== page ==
Gen Z & Y and Video GamingBy Piers Lee
BVA BDRC recently partnered with the School of Management & Communication at the Republic Polytechnic in Singapore to undertake extensive research to assess the media habits & preferences of Gen Z & Y consumers. From November 2018 to January 2019, we undertook five focus groups (with a diary survey) and 346 quantitative surveys, to assess viewing habits, devices used, the role of TV today, genre preferences, attitudes to advertising, and video gaming behaviour. We report some of the key findings in our 'Talking to Generations' Series…
Part 5: Gen Z & Y and Video Gaming
As part of our in-depth research into media consumption habits and preferences with the Republic Polytechnic, we looked at the role of video gaming in people’s lives to see how much gaming habits related to more general media habits.
There are some general similarities between media consumption and gaming – the use of the same devices, indulging a sense of fantasy, etcetera. We also found some common motivations for both, such as to relax, to kill time, or fill time when on-the-go.
Games with storylines can also have similar appeal to a TV series, with gamers becoming invested in how a story unfolds in the same way. However, we found games and their storylines should not be too complicated or difficult as they become impenetrable, and consumers will switch off.
With multi-player options or games designed specifically for competition between gamers, gaming has moved from its original form as a solo activity to a team activity that helps to generate bonds with friends and family. Media consumption, on the other hand, is moving in the opposite direction – there is a decrease in shared viewing via the living room TV to individual content consumption on personal devices.
Whilst there are some similarities between the motivations behind video gaming and general media consumption, there are also very significant differences in many areas. Gamers enjoy going deeper into a world of fantasy through exploration and adventure that the gamer can at least partly control. Gaming also allows for a sense of achievement through the attainment of goals and targets. Additionally, many are attracted to games to help them plan and strategize, providing spin-off benefits in other areas (such as work or study). While media consumption can be educational, gaming can even be considered a type of training.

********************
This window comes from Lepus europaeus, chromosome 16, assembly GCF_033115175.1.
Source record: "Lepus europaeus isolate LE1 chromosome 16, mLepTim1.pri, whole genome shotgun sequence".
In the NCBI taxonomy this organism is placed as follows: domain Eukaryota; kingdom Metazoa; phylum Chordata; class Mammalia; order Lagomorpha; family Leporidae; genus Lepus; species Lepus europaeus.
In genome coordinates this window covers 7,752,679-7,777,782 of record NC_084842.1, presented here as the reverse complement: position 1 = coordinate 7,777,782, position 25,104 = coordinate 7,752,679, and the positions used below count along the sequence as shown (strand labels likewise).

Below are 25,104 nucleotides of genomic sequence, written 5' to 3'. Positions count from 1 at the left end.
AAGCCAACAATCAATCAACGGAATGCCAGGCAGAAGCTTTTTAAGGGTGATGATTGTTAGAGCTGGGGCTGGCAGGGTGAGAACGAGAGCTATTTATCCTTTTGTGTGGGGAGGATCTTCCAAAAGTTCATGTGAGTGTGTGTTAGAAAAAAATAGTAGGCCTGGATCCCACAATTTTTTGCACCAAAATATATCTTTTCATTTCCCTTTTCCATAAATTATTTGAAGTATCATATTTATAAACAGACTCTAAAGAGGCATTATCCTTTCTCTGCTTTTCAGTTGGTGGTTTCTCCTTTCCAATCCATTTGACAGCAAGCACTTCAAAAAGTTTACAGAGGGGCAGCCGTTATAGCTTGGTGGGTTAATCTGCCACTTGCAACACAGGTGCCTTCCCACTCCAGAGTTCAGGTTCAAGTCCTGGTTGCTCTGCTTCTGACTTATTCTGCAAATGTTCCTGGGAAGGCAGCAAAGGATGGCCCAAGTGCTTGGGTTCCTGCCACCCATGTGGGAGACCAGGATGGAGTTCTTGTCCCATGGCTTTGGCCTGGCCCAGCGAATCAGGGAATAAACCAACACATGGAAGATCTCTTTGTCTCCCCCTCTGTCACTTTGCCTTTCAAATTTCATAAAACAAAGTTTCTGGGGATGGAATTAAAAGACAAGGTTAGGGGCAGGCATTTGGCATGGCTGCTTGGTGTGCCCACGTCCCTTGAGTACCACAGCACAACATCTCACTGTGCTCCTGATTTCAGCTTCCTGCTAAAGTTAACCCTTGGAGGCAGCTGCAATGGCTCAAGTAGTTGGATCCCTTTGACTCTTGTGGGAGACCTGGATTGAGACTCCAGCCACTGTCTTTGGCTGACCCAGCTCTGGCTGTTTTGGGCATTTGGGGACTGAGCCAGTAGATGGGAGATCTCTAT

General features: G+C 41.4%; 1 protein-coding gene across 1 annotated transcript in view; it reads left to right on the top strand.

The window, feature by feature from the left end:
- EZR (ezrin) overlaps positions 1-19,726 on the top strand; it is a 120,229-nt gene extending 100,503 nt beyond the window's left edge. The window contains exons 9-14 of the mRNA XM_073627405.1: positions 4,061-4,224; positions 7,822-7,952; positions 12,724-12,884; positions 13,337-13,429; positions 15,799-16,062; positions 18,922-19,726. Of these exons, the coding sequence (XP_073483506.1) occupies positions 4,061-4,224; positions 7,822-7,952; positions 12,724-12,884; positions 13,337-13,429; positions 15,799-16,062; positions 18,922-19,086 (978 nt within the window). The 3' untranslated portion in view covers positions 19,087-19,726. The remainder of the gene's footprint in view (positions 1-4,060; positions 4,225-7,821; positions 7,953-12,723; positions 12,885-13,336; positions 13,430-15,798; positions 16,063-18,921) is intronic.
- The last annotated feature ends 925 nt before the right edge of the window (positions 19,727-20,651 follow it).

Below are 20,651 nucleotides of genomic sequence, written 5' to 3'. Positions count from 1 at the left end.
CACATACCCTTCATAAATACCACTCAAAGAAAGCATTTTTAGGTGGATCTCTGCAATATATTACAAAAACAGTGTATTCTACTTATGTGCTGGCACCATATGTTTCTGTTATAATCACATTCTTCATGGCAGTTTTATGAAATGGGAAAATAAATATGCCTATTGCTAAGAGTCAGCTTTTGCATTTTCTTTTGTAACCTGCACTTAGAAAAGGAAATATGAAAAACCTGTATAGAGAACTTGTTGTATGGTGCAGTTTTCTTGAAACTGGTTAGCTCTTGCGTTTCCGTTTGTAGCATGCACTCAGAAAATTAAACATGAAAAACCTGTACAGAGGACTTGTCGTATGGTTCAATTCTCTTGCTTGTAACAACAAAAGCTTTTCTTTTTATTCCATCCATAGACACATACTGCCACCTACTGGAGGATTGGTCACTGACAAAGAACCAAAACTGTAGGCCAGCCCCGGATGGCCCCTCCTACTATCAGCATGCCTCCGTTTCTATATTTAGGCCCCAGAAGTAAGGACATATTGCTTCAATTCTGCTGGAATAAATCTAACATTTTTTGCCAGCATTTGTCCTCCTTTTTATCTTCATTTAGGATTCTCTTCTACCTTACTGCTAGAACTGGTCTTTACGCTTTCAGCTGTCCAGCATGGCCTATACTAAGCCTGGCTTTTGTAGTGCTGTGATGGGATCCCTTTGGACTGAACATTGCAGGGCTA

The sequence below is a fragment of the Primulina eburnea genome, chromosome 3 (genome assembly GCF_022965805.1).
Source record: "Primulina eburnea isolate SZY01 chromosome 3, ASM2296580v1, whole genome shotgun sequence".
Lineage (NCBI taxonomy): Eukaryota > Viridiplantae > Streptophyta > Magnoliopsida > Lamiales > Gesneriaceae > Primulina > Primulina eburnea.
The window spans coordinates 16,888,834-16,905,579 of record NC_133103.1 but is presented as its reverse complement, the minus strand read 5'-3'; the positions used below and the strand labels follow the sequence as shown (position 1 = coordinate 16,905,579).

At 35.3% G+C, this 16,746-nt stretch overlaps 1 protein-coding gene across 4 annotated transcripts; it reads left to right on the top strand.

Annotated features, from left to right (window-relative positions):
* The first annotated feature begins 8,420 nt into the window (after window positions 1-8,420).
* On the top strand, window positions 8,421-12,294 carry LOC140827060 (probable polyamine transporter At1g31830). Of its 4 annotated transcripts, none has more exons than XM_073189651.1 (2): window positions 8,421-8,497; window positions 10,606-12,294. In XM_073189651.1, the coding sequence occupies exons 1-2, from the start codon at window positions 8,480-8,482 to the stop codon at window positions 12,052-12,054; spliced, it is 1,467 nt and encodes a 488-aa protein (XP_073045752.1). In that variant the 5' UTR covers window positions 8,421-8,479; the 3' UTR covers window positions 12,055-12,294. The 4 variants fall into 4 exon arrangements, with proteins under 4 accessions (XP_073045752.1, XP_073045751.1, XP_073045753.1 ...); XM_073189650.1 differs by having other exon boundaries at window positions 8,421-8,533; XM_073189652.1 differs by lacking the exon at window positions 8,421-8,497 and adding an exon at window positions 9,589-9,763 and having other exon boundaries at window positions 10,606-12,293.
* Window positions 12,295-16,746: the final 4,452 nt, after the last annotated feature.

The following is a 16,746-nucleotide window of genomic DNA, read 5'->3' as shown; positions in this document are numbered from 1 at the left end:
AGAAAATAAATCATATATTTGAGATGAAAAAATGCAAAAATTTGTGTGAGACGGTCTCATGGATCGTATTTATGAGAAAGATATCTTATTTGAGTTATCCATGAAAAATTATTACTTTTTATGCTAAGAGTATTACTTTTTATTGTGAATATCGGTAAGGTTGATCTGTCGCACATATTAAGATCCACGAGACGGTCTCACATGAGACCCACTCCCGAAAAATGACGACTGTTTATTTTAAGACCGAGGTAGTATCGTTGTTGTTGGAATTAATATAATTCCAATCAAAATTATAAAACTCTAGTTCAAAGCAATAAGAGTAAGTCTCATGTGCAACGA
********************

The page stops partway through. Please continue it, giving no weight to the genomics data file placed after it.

There is some correlation between media content and gaming genre preference. Here, we see gamers or viewers attracted by ‘relatability’ – they are more interested in a game if the characters are familiar from a movie, and vice versa. A similar dynamic exists with theme parks, whereby the more successful theme parks (such as LEGOLAND, Disney World, Universal Studios) are based around themes and characters that consumers are already familiar with from other sources.
Since gamers like to talk to other gamers about their preferences and experiences, recommendation and word-of-mouth are much stronger drivers of gaming sales than in other categories.
The wide range of genre preference suggests that game developers need to maintain a wide portfolio. Some consumers look for upgrades of their favourite games, and there are opportunities to remaster older games that were popular on their original release.
Great graphics, of course, will also add to a game’s appeal. However, people that like gaming on-the-go without internet access want games to do not take up a lot of their data allowance, meaning their preference shifts to games with more basic graphics for certain occasions (such as commuting).
Among our focus groups, 3D and VR gaming was not a big motivator. Similar to trends in general media, 3D has lost momentum and appeal since the initial hype a few years ago, and VR has yet to gain traction. The simplicity of the most common devices currently being used might even create barriers to the adoption of 3D and VR – they may seem too complicated for gamers to be willing to invest their time and effort.
Download the full 'Talking to Generations' Series
For more information on this study, contact:
Piers Lee (Managing Director of BVA BDRC Asia)